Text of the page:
10 Reasons Why Your Presentation Doesn’t Work

A presentation takes a lot of time and effort to prepare for, and for many they also cause a lot of stress. If you need to present, you want it to go as smoothly as possible, of course. After all, the reason for preparing a talk is probably so it can help you to achieve your goal, whatever that may be. Also, it will be very disappointing if the way in which you presented your ideas was the reason for not achieving that goal.  Often, there are many reasons why a presentation doesn’t go the way it was supposed to, so it is a good idea to look at some of these causes.

1. The Wrong Content

For your message to make an impact, it is important that your audience can identify with it, because people are more likely to remember things that they recognize from their own lives. If they can’t relate to your content, you will not be able to capture the attention of the people you speak to. As a presenter, this means that you will need to find out who you audience is and what they are interested in, and adapt your presentation accordingly. For instance, this means that if you are doing a presentation on leadership for a company that sells outdoor apparel, the examples you choose to put into your presentation to illustrate your points should have a link to the outdoors.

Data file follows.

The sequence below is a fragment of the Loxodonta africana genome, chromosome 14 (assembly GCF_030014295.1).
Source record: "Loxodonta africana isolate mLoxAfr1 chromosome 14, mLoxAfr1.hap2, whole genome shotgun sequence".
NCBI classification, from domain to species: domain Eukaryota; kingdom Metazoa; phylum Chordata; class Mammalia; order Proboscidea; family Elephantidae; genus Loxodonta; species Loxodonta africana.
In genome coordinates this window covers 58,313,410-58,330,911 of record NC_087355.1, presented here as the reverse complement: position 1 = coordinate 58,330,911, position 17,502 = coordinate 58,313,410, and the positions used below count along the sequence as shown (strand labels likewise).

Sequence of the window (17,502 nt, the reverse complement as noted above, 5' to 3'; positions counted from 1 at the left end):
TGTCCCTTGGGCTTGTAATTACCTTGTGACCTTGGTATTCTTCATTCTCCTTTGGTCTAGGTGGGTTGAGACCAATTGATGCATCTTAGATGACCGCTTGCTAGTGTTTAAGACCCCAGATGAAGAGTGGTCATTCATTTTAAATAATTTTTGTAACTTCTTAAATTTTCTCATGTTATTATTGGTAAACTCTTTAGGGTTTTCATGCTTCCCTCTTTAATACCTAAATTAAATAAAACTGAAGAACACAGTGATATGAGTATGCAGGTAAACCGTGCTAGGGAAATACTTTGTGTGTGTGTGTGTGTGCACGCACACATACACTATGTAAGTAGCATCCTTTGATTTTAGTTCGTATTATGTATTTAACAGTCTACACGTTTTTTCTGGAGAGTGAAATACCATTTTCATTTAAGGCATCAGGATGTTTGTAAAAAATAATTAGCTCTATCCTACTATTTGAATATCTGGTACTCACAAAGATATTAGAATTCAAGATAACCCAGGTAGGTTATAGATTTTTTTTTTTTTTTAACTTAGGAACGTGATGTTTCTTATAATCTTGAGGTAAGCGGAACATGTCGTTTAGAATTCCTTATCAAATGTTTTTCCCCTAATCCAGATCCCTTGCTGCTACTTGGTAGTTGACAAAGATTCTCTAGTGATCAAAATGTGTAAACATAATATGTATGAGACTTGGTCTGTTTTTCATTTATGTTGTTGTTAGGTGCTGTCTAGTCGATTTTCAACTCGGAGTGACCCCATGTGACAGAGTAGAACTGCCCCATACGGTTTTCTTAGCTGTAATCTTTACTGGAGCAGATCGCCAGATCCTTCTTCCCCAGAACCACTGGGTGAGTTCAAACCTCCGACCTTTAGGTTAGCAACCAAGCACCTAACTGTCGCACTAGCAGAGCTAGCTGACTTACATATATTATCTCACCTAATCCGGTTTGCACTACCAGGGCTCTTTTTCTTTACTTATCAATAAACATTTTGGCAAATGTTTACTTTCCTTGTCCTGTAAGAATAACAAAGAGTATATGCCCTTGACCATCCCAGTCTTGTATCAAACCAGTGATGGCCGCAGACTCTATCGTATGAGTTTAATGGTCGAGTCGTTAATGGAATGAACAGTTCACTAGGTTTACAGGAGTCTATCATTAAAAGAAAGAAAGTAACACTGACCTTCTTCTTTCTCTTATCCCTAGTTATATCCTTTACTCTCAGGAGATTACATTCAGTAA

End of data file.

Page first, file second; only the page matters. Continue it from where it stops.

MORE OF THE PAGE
2. Weak structure

Having a good structure is also essential for a successful presentation. Not only should your talk have a clear introduction, a body and a conclusion, your ideas should also be connected in a way that is logical and easy to follow. To achieve this, you should use signposting language, so language that tells the audience where you are in your presentation and where you are going. If you don’t do this, it will be easy for your audience to lose track of what you are trying to achieve, especially if there are parts in your talk that are, for example, difficult to understand, or less interesting. Good signposting language allows the listener too ‘tune back in’ when they get lost. Just by using phrases like ‘So, let’s move on’ or ‘My second point is …’ or any other language that tells the listener what you are going to do,  will make your presentation much clearer.

3. Poor timing

Poor timing is about the length of your presentation. Many people lead busy lives, making their time very valuable. Also, your audience will have taken time out of their day to come and see you present, so you don’t want to disappoint them by giving a presentation that is either too long or too short.